Fears that tree killed after gas leak could collapse on homes

By Joshua Askew

Residents have been left living in fear because of a strong gas leak in their street which have taken weeks to fix.

People living in Temple Close, Thamesmead, were altered to a strong smell of gas from September 22 after the roots of a tree perforated an underground gas main.

Southern Gas Networks worked through the night from that day until the following day to repair the leak and reinstate supplies to the properties involved.

But residents remain concerned for their safety because the tree, which was killed by the gas, needs to be removed before it collapses – and there is still a large hole in their street from the repair works.

Residents remain concerned for their safety because the tree needs to be removed before it collapse

“Residents are concerned that there may be further underground damage to pipes carrying gas, water and electricity,” said Janet Croucher, who lives at number 25.

She added: “The tree between 23 and 24 needs to be removed to prevent this type of problem in what may be the very near future.”

Mrs Croucher said when she told Greenwich council about the problems of the dead tree and large sink hole, it claimed that it was the responsibility of Peabody Housing Association, which owns her property.

But residents claimed that neglect by Greenwich council has led to the leak.

“We have been trying for a good many years to get Greenwich council to either prune back or remove the trees”, said Mrs. Croucher. “They are bigger than our homes.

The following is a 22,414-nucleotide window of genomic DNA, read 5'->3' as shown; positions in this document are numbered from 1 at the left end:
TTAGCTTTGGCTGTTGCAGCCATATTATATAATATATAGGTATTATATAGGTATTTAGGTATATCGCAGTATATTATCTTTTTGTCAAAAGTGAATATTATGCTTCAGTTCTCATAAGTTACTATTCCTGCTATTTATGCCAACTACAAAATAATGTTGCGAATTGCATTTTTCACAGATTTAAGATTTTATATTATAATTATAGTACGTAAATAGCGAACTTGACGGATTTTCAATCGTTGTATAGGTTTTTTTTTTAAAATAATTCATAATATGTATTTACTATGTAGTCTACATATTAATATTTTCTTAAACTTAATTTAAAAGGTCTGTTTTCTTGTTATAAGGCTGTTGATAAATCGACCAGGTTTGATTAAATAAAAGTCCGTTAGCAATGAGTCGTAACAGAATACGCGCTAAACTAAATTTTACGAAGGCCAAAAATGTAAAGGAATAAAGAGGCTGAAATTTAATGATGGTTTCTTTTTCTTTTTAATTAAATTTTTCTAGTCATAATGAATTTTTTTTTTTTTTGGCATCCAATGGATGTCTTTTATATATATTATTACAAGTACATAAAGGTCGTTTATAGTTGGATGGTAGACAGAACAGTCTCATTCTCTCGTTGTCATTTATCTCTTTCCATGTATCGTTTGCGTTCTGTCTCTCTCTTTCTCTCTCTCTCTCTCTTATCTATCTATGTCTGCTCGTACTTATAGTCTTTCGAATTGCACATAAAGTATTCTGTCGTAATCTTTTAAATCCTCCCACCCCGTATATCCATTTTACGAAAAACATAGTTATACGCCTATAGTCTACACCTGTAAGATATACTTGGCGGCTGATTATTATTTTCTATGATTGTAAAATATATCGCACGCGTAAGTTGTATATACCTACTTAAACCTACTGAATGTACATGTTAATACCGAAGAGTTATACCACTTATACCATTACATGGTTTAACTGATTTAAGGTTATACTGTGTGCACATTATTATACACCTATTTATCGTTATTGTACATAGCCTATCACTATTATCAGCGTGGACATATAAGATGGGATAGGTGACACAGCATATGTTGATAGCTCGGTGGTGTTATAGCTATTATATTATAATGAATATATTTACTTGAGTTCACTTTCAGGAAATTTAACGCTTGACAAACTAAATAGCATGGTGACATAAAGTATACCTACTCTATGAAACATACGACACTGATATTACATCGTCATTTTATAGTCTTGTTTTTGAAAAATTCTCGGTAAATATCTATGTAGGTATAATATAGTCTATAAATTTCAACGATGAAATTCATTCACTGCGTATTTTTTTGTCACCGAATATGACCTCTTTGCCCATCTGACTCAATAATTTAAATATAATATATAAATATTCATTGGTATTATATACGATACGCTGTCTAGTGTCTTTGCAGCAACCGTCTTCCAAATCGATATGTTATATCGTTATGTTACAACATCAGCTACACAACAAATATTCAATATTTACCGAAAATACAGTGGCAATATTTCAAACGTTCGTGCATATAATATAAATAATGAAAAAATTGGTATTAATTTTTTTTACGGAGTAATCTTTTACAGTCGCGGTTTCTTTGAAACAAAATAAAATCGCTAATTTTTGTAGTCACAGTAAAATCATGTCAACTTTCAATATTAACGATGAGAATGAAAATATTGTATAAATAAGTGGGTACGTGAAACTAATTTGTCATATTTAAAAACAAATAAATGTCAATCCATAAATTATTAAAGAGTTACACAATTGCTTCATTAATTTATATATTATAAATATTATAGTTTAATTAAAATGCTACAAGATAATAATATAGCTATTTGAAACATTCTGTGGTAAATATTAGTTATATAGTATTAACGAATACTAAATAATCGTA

“Greenwich council has not replied to the emails with photographs that have been sent over the past few days.”

Southern Gas Networks confirmed in a letter to Mrs Croucher that tree roots had crushed a gas supply line, causing its contents to escape.

A Greenwich council spokesperson said: “Our records show that Southern Gas Networks (SGN) attended to the scene on 16 September to carry out minor excavations on the footway around the tree. As with all utility works, the utility operator is responsible for reinstating the excavation and not Royal Borough of Greenwich. Council officers have visited the site and can confirm SGN have done this and cleared their works.

“We have not been contacted by SGN making a claim of the tree damaging their infrastructure and leading to a gas leak. As such, we cannot make any link between the two. If this was the case, they would have informed us before completing the footway reinstatement.”

Peabody have checked their records with Greenwich Council and it does appear that the tree and the consequent sink hole is on their land and therefore, their responsibility to resolve.




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